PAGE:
Is Trump Religious? The New First Family Started Inauguration Day In Church
It's tradition for the incoming president and his family to attend a church service before the swearing in ceremony at St. John's Episcopal in Washington D.C. Although the president-elect did not permit reporters to join the service, a tad unusual in general (though not in the context of Trump's relationship to the media) they partook in the prayer service. Many are wondering, though, is Trump religious? Or was he just checking off his first inauguration day event?
Trump's team didn't let reporters into the church, but his team was tweeting throughout the service. By all accounts, Trump and soon-to-be vice president Mike Pence (accompanied by their families) enjoyed the prayer service, a long-held tradition for incoming presidents on their first day. While there aren't any rules about what religion a president is, the unofficial preference has been Protestant. John F. Kennedy, who was Catholic, was the only non-Protestant president and his religion was often a subject of controversy.
Donald Trump grew up in a Presbyterian family and regularly attended church growing up, meaning that he's joining the presidential majority of Protestants. But unlike some prior presidents, Trump's presidential campaign and platform haven't been that heavy on faith. In fact, he really didn't discuss his personal religious beliefs on the campaign at all, and he certainly hasn't drawn on them throughout the many controversies that have plagued him.
He does believe, though. At least that's what he told the Christian Broadcasting Network when they asked "Who is God to you?" "Well, I say God is the ultimate," Trump answered, "Nobody, no thing, no there's nothing like God."
After accusations of sexual assault started flying back before the election, and the revelation of the now-infamous Billy Bush tape, several pundits pointed out that Trump didn't apologize for his actions or ask for forgiveness — from God or anyone else, really. (Trump has denied all of the allegations. His representatives have not responded to Romper's requests for comment.) But others pointed out that it would have been out of character for him to suddenly espouse religious beliefs publicly — something he's never done, not just for the duration of his political campaign.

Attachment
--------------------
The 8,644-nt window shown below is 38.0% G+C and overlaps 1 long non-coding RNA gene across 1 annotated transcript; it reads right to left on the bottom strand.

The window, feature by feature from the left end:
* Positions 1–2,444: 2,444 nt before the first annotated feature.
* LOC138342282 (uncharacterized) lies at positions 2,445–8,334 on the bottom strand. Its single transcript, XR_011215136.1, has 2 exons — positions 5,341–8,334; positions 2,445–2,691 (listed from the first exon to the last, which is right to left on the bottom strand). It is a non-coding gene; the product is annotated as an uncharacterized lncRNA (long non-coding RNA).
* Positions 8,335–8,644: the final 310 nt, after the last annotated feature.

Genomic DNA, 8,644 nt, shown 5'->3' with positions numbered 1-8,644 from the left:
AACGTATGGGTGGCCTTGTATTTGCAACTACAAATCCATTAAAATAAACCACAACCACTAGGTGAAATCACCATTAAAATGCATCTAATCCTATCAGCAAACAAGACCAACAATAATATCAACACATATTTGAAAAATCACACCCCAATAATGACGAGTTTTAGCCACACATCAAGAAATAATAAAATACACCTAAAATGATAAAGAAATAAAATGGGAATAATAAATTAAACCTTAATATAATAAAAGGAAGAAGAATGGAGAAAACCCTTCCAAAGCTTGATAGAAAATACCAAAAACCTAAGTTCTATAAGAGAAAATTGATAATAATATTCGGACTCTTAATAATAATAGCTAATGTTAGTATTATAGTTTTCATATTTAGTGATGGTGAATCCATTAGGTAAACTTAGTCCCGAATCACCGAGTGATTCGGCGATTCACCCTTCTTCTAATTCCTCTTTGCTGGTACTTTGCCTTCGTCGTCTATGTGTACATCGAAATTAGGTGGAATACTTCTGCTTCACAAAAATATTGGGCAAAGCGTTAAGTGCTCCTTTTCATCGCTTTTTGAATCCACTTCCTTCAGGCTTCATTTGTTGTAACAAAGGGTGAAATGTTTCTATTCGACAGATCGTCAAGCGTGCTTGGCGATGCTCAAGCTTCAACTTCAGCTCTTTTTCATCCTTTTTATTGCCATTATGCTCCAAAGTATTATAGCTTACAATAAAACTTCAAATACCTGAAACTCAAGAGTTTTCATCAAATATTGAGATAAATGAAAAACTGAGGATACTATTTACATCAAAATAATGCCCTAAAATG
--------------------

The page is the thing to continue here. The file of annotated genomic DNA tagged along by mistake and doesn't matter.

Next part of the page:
The Pew Research center has conducted polls about what the American people most respect, value, and desire in a president and religion usually comes out pretty high on the list. Even though there's a constitutional separation of church and state, in practice, religion has remained integral to many Americans' identities since the country was formed (an act largely motivated by those who wanted to break free of the Church of England).
In 2012, 67 percent of voters said they felt it was important for the president to have "strong religious beliefs." More Republicans (87 percent) than Democrats (66 percent) felt that way. 61 percent of adults surveyed said they would be less likely to support a presidential candidate who didn't believe in God.
That being said, many have also pointed out that Trump has not always exemplified Christian values. So, it's interesting that many of his supporters — who consider religion to be a very important part of their lives and think it should also be for the president — seem to overlook that.